Evanston, Illinois, a small town just outside of Chicago, has donated money to cover its share of what is owed for hundreds of years of rape, murder and servitude. Evanston City Council voted 8-1 on Monday to launch its own hyperlocal form of reparations to black by agreeing to pay nearly half a million dollars in $25,000 increments to eligible black families. The money would be used to cover home repairs or down payments on the property.
It’s a good gesture and a positive step, but it raises old questions that we haven’t yet answered. How much payback is enough for hundreds of years of abuse? What wage backlog is enough to cover generations of legal and economic segregation, systemic theft of wealth and opportunity? How much is enough to cover America’s huge debt to black American descendants of slaves? Where to start ?
Generations of black Evanstonians spent their lives trapped in neighborhoods that had been demarcated by the US government and denied federally insured housing loans. Kept out of the housing market, black residents have largely been denied access to America’s most effective wealth-building tool: home ownership. This has helped create the vast wealth gap between black and white residents that mirrors the racial wealth gap we see across the country.
The average white family has about 10 times the wealth of the average black family, leaving that same black family with about $840,000 less in net worth than their white counterparts. The lasting impact of this gap touches almost every aspect of life for black people in America, from access to quality schools to your proximity to a grocery store. It even determines the clean air you breathe and the water you drink.
By putting pen to paper on its reparations plan, Evanston became the first city in the United States to pay reparations to blacks, a welcome economic balm some 155 years after Union General William Tecumseh Sherman intervened. reneged promise of 40 acres and a mule to former slaves. But Evanston’s refund is aimed at healing a specific wound – the housing and wealth gap – in a specific place. Could this type of program be applied nationally? Could it be scaled?
The strongest argument for Evanston’s repair program is the specificity it offers.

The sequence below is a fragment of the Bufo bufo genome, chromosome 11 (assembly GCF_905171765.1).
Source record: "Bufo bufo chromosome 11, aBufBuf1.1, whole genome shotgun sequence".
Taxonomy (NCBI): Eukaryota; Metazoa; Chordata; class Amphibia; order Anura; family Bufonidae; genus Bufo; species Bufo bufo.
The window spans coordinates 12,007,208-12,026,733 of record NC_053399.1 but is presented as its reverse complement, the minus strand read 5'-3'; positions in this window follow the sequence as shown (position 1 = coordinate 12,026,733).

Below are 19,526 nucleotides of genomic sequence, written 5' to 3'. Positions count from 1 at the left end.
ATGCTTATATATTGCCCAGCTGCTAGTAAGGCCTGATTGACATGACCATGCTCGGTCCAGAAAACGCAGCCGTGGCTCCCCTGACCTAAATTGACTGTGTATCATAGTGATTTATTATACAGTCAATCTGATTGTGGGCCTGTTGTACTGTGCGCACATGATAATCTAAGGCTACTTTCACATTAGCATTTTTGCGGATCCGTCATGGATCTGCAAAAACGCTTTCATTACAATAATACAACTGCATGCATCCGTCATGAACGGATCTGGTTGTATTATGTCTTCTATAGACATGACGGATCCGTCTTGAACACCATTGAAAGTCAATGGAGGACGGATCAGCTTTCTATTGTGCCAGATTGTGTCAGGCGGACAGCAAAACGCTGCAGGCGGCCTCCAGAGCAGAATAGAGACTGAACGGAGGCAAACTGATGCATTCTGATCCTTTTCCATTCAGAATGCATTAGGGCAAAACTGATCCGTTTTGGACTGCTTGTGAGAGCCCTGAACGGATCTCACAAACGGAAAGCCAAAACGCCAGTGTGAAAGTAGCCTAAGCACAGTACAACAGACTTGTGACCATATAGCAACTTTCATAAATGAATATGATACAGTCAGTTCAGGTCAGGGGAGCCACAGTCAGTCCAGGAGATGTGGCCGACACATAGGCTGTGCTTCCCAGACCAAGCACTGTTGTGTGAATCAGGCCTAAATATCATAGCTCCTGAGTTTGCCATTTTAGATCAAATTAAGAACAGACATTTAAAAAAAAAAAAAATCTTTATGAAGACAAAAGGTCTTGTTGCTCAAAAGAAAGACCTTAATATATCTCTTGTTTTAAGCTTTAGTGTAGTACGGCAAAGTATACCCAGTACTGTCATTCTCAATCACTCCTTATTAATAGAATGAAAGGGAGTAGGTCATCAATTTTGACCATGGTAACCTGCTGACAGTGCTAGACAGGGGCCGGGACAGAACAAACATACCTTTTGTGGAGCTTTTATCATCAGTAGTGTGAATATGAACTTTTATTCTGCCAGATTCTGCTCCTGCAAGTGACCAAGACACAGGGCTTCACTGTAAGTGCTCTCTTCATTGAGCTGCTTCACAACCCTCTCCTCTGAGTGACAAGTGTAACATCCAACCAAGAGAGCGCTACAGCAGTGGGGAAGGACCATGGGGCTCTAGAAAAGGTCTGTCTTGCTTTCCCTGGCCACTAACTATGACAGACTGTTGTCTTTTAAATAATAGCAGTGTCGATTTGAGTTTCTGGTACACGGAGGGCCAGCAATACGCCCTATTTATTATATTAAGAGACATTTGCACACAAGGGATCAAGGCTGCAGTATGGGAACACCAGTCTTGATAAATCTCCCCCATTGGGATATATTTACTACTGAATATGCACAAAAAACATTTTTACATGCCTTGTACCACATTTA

It’s hard to say. Professor at Duke University William “Sandy” Darity, one of the leading experts on the economic impact of slavery and reparations, recently told me that if the goal of reparations is to close the wealth gap, it would cost around $12 trillion .
Congress has been locked in a recurring debate over funding the mere study of reparations and the impact of slavery, like stated in HR 40, a bill that has been introduced and defeated in every Congress since it was first introduced in 1989 by U.S. Representative John Conyers. The word alone — REPAIRS! — has been used as a slur by many conservatives in Congress whenever the government considers financial redress for past wrongdoings against black Americans. So it’s hard to imagine, even with a Democratic majority in both houses, that there’s a lot of appetite for this kind of tab.
But aside from the sticker clash, there are important elements of Evanston’s plan that could be part of a national plan. The strongest argument for Evanston’s repair program is the specificity it offers. White supremacy as an organizing principle and slavery as a functional consequence is a difficult concept to grasp for some who were not direct participants. But Evanston focused on housing, where he found “there is ample evidence showing the city’s role in housing discrimination following the city’s first zoning ordinances in effect between 1919 and 1969, when the city outlawed housing discrimination.” He even produced a report outlining harmful housing practices: “Evanston’s Policies and Practices Directly Affecting the African-American Community, 1900-1960 (and Today).”